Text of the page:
Back in 1870, there were five church buildings in Chariton. The Methodists and Presbyterians had by this time built in brick at locations still occupied by their spiritual descendants. The Episcopalians were just east of the square --- there's a used car lot there now. The Baptists' simple frame building backed up against the railroad tracks south of the current Legion Hall location. And the Christians (Disciples of Christ) were located on the east side of South Grand, directly across from the current location of First Baptist.
That's the Christian Church above, photographed in 1869 --- note the boardwalk, the fact the building is constructed on pilings rather than a foundation, and that there's a bell cage on top --- but no bell.
So here's the story of how the disciples got their first bell, as reported in The Chariton Democrat of April 5, 1870, under the headline, "New Church Bell." Note, too, the length of the sentences in this dispatch --- it might be called "breathless reporting."
"It will be remembered that on the occasion of Rob't Morris's lecture here, last fall, upon what he saw in the Holy Land, the Methodists refused to open their church to him, his lecture being for the benefit of the Masonic Lodge at this place, notwithstanding the fact that members of that church had a week or two before that time received with open arms a man who pretended to be a 'reformed drunkard,' who was delivering temperance lectures, but who was really an ex-penitentiary convict, and who was shortly afterwards arrested in Monroe county for stealing money. The action of the Methodists, in this instance, was a rebuke to the Masons, and they went to the authorities of the Christian church, who very cheerfully, and without hesitation gave the use of their church room for the lecture, and now come the Masons, in a spirit of liberality, and have donated to the Christian church, a bell worth $160, in acknowledgment of the courtesy extended to Mr. Morris, and through him to the Masonic fraternity. It is an acknowledgement very appropriate in its character, one of which the church has reason to feel proud, and one that should teach certain illiberal, bigoted and fatantical persons a lesson that might be worth remembering."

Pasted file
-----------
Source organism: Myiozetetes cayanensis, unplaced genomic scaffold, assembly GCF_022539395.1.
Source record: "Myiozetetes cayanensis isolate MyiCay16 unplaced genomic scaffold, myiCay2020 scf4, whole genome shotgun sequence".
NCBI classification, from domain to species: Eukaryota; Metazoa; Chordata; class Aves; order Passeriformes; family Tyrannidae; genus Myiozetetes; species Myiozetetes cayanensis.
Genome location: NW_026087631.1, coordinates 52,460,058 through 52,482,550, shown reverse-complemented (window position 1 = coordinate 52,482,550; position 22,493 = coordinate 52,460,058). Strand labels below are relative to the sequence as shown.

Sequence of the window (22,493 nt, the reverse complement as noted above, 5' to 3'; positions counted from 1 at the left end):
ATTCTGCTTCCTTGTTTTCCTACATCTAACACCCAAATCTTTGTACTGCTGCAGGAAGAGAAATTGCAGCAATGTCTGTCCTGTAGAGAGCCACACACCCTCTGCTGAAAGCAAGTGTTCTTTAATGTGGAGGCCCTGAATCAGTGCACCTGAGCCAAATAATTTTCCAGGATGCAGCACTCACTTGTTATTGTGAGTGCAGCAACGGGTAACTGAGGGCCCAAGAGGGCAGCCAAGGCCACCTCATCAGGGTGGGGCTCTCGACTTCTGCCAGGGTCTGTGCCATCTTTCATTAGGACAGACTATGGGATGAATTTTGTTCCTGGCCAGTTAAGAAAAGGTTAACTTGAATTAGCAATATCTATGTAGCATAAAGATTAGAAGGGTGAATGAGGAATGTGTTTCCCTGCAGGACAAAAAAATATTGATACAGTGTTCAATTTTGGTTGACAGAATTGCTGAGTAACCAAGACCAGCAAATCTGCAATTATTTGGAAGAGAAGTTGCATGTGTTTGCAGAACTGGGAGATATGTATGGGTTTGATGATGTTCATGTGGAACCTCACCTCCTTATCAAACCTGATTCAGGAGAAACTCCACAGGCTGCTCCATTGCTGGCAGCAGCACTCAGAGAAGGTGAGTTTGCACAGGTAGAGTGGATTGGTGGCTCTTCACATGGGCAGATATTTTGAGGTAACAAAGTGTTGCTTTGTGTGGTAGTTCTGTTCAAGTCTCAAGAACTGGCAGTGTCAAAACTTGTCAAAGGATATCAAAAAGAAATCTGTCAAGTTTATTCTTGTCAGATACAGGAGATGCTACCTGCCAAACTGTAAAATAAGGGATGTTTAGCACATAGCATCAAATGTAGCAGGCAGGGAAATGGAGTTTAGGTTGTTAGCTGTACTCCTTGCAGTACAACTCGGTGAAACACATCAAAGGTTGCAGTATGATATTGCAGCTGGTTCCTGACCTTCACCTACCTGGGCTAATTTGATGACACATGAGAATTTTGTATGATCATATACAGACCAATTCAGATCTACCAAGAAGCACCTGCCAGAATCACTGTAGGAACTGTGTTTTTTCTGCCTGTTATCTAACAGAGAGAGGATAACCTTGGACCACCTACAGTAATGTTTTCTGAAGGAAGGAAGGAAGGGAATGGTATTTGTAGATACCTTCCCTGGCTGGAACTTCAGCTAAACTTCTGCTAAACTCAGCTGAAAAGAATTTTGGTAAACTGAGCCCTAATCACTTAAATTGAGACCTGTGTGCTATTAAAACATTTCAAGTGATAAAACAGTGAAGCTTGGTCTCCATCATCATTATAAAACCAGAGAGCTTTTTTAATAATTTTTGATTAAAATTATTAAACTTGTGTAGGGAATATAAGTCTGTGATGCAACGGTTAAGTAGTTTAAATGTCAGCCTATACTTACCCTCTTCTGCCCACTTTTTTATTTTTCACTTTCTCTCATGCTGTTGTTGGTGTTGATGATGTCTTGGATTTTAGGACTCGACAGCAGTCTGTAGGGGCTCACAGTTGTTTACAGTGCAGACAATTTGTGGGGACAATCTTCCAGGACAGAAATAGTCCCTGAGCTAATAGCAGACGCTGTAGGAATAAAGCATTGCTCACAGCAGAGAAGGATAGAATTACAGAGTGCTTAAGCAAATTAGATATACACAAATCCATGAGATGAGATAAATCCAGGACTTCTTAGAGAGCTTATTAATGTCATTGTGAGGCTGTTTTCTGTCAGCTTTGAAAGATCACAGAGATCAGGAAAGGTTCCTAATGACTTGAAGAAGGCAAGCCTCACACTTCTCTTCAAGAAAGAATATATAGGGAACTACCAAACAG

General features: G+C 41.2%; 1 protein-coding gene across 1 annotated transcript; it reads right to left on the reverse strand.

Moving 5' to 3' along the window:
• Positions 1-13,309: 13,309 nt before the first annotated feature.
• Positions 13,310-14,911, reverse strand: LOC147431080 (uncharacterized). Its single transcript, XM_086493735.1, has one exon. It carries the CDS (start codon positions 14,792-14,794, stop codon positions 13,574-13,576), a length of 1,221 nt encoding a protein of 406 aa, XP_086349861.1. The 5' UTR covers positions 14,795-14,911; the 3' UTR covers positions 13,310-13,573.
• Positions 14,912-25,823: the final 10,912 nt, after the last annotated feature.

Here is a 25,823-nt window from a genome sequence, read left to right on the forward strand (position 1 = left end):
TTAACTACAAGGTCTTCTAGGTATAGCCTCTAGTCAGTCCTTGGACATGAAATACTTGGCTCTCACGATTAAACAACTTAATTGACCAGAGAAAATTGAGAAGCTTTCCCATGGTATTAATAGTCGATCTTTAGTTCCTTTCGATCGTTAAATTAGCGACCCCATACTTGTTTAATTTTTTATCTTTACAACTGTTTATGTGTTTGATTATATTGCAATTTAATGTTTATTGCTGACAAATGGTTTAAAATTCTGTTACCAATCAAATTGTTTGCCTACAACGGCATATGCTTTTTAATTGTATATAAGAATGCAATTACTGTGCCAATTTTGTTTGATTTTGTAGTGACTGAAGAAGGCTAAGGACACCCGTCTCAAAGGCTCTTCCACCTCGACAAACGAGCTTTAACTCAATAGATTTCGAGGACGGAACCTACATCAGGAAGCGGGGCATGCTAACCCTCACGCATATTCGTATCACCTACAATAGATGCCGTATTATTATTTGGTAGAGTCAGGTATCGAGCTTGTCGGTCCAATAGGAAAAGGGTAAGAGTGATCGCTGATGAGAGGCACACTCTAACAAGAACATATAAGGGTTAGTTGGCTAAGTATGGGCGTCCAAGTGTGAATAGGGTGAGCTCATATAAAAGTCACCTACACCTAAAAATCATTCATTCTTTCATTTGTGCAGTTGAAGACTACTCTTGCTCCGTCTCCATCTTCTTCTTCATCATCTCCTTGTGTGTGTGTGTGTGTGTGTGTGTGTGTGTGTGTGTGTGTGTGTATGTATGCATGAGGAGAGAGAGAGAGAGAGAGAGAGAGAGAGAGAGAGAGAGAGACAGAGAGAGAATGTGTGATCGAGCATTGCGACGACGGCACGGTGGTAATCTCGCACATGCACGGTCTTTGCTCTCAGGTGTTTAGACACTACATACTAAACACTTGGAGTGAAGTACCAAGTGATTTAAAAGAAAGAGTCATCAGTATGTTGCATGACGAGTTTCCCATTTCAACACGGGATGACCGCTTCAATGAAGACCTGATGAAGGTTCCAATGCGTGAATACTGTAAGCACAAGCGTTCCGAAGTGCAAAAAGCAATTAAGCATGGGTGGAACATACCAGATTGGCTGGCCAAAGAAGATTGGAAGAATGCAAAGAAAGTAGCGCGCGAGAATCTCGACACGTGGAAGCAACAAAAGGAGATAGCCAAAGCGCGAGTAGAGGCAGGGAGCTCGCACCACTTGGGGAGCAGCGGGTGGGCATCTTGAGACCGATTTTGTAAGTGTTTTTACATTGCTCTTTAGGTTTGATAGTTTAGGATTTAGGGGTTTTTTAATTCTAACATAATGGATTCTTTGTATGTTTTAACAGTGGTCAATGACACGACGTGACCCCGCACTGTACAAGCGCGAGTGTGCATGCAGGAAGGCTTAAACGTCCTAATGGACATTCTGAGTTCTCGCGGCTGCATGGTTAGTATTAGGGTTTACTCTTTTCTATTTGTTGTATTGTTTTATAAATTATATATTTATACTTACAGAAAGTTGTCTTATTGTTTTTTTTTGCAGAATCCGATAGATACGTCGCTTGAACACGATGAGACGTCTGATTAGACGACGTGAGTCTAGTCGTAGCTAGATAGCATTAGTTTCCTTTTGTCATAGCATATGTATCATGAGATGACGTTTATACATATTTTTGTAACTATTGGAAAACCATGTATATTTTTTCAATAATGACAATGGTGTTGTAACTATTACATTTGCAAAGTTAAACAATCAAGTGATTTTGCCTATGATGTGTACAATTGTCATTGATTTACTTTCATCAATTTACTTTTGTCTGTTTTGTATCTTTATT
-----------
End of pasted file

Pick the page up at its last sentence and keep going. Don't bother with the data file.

That issue of The Democrat was heavy on church news and in it we also learn that the Baptists were having trouble with their preacher:
"The misunderstanding that has so long existed between the members of the Baptist church, and their pastor, Mr. Livermore, culminated on Sunday, Mr. Livermore, in accordance with a request of the trustees, resigning the charge. Much feeling exists between the parties, but we believe it is confined to themselves, and we presume they are capable of adjusting their own affairs, without public comment as to the merits or demerits of the parties to the quarrel."
And finally, my favorite report --- from the Freedom Methodist congregation out in Warren Township and involving a couple of those troublesome Tuttles:
"Disturbing Religions Meeting --- A party of young men, amongst whom were two named Tuttle, created a disturbance at a meeting in a school house near Freedom, on Sunday, by attempting to play cards in front of the pulpit. Papers have been issued for their arrest."